Our last holiday was in Devon, and as far as hidden gems are concerned in Devon I think most are well known; we fell in love with Beer; my kids fished for mackerel and ate like kings (queens) with the heads of the fish they caught proudly on their plates. However, I know of one place you might not know about and you should make a beeline to. If you’re in Devon and there is a course running at Otter Farm in Honiton, I’d highly recommend you book onto it; Mark Diacono is the best host and he has incredible teachers who head down there (spookily, Mr Deli is attending an Otter Farm course in July … it is in London and it is being run by Mark and celebrated Food Writer, Diana Henry).
What is your favourite meal?
Blimey, I have no idea at all. I honestly love any food someone else has cooked for me. I loved sloppy school dinners, airline food (even the worst) … I just love being fed. My best meal ever meal probably was cooked my Gran – plate pie and dripping chips.
You have £30 in your wallet/purse and an open mind about supper – where do you head to locally and what do you buy?
Flaming Nora … or ‘bleep’ ‘bleep’ for any sensitive readers. You’re tough. I’d want to go to lots of places; in Abergavenny, The Art Shop & Chapel for one of their incredible fennel & monks beard salads … or to Marches Deli for a feast of cheese. If I was in Hereford I’d have to toss a coin between The Courtyard Theatre, which has a salad bar to rival Ottolengis, or The Burger Shop – or if it is open, their sister eatery The BookShop; but then there is Bill Sewells All Saints which dishes up comfort food like no where else on earth. But in reality, if I had £30 and an open mind, my kids would frog march me down the hill to Eywas Harold to the fish & chip shop and we’d have a fish supper in the park. Classy (that’s a lot of choices … just as well we’re not strict!).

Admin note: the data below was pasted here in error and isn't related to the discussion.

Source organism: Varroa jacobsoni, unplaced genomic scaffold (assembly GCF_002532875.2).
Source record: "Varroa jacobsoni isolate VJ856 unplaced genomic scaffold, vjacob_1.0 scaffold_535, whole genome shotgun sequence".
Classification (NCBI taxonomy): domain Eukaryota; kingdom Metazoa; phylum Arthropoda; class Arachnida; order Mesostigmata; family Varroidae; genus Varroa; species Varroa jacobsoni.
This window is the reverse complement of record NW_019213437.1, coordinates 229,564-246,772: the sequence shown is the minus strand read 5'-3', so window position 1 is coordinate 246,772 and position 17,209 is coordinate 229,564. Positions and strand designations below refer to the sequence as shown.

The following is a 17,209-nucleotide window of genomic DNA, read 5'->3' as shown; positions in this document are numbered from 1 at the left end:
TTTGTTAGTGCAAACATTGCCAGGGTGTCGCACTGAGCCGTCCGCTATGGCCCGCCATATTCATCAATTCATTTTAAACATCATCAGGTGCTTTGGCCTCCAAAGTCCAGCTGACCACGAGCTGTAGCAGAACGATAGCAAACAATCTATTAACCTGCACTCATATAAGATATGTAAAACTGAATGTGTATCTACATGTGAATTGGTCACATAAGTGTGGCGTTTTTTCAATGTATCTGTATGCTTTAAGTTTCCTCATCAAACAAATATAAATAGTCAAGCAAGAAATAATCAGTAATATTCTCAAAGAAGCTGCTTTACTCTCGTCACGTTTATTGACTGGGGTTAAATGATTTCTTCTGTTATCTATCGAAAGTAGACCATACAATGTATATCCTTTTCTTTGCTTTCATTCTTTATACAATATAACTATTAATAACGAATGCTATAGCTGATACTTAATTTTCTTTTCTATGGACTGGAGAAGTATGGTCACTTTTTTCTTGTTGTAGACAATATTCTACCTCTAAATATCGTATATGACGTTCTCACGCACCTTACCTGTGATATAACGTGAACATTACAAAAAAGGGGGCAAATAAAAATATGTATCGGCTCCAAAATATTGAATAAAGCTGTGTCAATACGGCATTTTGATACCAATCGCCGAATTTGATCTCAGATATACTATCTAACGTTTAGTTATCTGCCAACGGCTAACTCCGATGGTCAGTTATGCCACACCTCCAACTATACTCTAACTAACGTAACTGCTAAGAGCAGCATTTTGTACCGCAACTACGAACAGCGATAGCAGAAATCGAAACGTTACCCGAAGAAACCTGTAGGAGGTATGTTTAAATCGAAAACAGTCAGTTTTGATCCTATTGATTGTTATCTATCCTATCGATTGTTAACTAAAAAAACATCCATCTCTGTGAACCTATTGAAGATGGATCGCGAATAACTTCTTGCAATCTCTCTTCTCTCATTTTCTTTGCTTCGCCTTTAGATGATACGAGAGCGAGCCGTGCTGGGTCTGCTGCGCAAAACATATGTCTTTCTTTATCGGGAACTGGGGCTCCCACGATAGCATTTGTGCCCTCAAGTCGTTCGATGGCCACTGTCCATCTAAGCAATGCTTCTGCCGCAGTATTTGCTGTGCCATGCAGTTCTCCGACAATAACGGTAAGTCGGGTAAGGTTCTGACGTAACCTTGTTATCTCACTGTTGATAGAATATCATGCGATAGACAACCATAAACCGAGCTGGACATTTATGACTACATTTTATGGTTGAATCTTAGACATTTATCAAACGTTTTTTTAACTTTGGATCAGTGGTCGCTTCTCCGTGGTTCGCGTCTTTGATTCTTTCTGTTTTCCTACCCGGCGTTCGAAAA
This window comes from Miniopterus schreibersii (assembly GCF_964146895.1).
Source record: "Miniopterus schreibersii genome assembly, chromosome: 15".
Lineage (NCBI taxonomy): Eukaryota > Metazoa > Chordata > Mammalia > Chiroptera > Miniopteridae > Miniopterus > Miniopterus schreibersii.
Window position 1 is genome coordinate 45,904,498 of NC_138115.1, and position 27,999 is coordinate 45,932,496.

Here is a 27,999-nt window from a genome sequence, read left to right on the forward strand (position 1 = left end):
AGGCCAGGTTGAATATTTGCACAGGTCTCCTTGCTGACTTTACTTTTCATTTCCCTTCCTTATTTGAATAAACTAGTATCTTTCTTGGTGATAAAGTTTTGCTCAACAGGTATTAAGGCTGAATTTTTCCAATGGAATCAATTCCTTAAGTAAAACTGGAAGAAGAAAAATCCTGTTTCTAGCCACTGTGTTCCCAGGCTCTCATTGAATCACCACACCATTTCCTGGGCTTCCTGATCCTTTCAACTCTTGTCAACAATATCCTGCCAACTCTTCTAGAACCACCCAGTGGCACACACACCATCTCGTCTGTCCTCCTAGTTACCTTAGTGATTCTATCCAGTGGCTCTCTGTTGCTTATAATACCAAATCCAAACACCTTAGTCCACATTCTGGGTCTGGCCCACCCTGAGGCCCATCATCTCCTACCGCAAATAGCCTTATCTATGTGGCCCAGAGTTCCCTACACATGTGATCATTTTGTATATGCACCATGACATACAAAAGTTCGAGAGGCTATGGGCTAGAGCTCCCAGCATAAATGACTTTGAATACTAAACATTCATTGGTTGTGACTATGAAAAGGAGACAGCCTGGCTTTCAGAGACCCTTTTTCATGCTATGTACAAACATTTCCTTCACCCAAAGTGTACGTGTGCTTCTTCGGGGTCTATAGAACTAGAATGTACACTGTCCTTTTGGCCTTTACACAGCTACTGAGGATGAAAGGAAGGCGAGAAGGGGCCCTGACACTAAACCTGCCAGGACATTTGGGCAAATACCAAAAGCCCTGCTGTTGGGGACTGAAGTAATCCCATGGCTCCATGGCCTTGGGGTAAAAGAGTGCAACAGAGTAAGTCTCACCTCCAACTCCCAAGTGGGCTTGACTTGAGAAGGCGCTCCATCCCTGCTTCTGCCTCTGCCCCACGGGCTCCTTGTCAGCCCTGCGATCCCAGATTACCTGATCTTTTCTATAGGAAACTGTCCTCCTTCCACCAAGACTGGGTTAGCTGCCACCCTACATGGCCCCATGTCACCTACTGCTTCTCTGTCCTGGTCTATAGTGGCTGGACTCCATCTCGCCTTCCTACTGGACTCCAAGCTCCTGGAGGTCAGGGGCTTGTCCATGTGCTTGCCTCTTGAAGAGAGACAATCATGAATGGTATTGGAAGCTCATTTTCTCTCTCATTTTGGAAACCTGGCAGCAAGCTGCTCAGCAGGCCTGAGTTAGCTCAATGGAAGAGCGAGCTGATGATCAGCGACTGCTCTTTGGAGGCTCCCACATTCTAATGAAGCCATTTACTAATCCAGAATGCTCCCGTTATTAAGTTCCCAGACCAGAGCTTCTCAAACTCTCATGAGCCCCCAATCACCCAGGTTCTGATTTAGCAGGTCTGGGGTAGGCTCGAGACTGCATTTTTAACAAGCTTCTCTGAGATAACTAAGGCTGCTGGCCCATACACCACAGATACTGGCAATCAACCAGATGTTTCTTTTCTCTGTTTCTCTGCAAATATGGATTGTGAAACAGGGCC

Favourite food writer?
I think you might’ve guessed by now I’m not gifted with the art of decisiveness. Once I spent an hour in a wine aisle trying to decide on what bottle of wine to buy. My husband at this point was my fiancé – by the end of the hour he was nearly an ex … so, can I say more than one? Please?
I’ve got a selection of books in my kids’ bedroom which I read over and over while standing by the door waiting for them to fall asleep; each one makes me hungry and sends me somewhere more interesting than in a bedroom with narky kids.
Elizabeth David – of course, the lyrical Olia Hercules, her recipes are bold and light; her writing is lyrical and she likes a bit of pine cone. Nigel Slater’s Kitchen Dairies are a stalwart; at least once a week I dip into this book and read what he ate, what the market was like, what the weather was doing and how his garden smelt on the date I’m on (albeit, a few years on). Good food writing is like good food; it does more than fill your tummy, it feeds your soul.
Most comforting ‘comfort food’?